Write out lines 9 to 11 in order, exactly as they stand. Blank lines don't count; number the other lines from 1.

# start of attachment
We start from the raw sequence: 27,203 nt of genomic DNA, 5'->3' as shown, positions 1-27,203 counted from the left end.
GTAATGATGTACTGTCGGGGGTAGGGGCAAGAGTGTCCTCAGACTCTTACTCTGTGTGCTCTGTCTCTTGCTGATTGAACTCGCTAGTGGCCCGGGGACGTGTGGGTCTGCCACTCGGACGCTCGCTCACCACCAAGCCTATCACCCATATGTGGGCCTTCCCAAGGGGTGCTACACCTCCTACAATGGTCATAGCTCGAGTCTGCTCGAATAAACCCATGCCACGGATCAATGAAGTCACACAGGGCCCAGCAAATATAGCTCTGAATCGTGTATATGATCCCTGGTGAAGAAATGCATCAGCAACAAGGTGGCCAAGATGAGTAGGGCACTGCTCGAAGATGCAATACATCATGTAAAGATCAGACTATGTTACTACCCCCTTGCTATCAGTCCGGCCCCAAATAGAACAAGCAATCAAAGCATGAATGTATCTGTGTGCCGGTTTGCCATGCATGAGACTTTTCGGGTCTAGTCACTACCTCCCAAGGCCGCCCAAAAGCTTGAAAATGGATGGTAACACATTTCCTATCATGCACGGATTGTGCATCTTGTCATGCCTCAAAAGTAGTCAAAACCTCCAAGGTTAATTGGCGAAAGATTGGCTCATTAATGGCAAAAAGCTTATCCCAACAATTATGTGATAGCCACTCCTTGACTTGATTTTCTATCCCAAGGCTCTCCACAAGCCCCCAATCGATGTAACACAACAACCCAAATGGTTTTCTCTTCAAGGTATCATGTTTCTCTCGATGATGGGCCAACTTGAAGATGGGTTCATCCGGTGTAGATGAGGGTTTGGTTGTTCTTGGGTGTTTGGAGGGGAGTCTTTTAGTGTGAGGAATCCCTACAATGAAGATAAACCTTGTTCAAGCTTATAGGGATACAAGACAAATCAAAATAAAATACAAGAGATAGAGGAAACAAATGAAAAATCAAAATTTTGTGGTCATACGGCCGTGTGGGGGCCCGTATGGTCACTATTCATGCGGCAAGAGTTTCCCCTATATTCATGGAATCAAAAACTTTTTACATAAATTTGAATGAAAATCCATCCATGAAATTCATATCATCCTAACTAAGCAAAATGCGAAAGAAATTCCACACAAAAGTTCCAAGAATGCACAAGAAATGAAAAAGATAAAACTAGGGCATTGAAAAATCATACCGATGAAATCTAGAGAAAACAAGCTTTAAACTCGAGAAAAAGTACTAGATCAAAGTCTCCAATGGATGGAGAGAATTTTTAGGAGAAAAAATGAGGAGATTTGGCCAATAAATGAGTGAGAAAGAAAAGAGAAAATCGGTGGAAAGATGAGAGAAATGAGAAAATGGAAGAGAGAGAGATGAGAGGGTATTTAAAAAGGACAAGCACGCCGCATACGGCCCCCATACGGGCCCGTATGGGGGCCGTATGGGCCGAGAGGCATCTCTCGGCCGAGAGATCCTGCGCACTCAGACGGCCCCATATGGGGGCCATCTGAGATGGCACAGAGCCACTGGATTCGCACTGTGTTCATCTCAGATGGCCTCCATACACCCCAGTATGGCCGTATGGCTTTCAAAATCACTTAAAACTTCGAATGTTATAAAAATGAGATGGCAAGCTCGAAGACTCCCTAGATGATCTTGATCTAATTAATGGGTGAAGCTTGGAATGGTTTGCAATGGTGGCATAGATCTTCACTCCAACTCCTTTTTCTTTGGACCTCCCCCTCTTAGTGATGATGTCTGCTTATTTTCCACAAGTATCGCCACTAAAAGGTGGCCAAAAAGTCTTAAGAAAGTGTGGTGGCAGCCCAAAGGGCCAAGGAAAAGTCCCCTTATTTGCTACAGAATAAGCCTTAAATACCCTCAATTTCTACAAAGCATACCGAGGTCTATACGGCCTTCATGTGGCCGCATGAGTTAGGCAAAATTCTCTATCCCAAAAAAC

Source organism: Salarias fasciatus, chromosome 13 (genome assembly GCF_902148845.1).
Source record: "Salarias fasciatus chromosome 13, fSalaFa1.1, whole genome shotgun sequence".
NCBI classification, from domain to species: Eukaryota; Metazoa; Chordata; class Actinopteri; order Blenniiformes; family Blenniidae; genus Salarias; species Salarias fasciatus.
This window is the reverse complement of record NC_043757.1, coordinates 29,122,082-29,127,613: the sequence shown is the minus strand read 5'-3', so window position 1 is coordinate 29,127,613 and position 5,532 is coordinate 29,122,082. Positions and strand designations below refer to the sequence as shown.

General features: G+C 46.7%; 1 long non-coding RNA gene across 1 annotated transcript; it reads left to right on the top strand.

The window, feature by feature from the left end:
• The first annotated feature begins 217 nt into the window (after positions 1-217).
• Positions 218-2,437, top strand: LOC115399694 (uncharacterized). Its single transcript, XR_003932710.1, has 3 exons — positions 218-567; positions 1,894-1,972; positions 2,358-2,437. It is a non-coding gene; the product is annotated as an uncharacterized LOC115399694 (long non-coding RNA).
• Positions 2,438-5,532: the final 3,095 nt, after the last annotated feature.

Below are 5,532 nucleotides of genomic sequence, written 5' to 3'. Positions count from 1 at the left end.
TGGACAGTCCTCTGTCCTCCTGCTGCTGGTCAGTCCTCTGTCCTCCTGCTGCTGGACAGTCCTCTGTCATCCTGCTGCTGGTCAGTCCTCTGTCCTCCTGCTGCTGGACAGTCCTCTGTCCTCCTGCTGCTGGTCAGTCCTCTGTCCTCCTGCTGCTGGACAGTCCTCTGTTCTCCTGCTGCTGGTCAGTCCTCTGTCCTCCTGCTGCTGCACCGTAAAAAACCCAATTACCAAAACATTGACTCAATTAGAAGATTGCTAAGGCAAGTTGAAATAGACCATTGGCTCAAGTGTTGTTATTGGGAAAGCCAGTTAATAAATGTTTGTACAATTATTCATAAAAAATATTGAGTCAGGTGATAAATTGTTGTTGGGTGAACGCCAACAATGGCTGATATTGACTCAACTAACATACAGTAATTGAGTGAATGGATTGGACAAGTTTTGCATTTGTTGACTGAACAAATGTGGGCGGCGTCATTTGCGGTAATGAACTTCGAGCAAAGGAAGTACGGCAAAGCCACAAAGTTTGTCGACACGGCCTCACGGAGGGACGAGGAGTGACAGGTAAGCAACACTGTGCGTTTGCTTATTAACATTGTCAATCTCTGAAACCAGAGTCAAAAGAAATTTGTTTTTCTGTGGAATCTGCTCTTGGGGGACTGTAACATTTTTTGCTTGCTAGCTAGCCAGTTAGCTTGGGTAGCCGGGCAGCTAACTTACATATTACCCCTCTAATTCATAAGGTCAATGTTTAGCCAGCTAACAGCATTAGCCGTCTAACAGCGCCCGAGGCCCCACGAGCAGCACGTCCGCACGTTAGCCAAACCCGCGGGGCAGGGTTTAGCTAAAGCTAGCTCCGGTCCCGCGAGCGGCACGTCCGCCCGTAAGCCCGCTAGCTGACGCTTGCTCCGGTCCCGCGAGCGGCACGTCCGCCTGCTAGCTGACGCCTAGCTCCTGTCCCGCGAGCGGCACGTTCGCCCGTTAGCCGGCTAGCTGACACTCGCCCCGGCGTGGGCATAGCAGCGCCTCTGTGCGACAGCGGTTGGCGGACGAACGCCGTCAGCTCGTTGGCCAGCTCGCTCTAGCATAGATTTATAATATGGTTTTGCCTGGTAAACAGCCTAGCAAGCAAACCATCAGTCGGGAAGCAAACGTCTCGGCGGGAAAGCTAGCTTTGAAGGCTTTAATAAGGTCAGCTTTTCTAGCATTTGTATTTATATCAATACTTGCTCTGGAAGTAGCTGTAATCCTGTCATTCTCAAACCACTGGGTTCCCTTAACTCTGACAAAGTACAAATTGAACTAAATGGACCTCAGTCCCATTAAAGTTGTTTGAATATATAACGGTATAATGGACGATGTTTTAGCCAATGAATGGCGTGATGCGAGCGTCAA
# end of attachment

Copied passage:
• The first annotated feature begins 217 nt into the window (after positions 1-217).
• Positions 218-2,437, top strand: LOC115399694 (uncharacterized). Its single transcript, XR_003932710.1, has 3 exons — positions 218-567; positions 1,894-1,972; positions 2,358-2,437. It is a non-coding gene; the product is annotated as an uncharacterized LOC115399694 (long non-coding RNA).
• Positions 2,438-5,532: the final 3,095 nt, after the last annotated feature.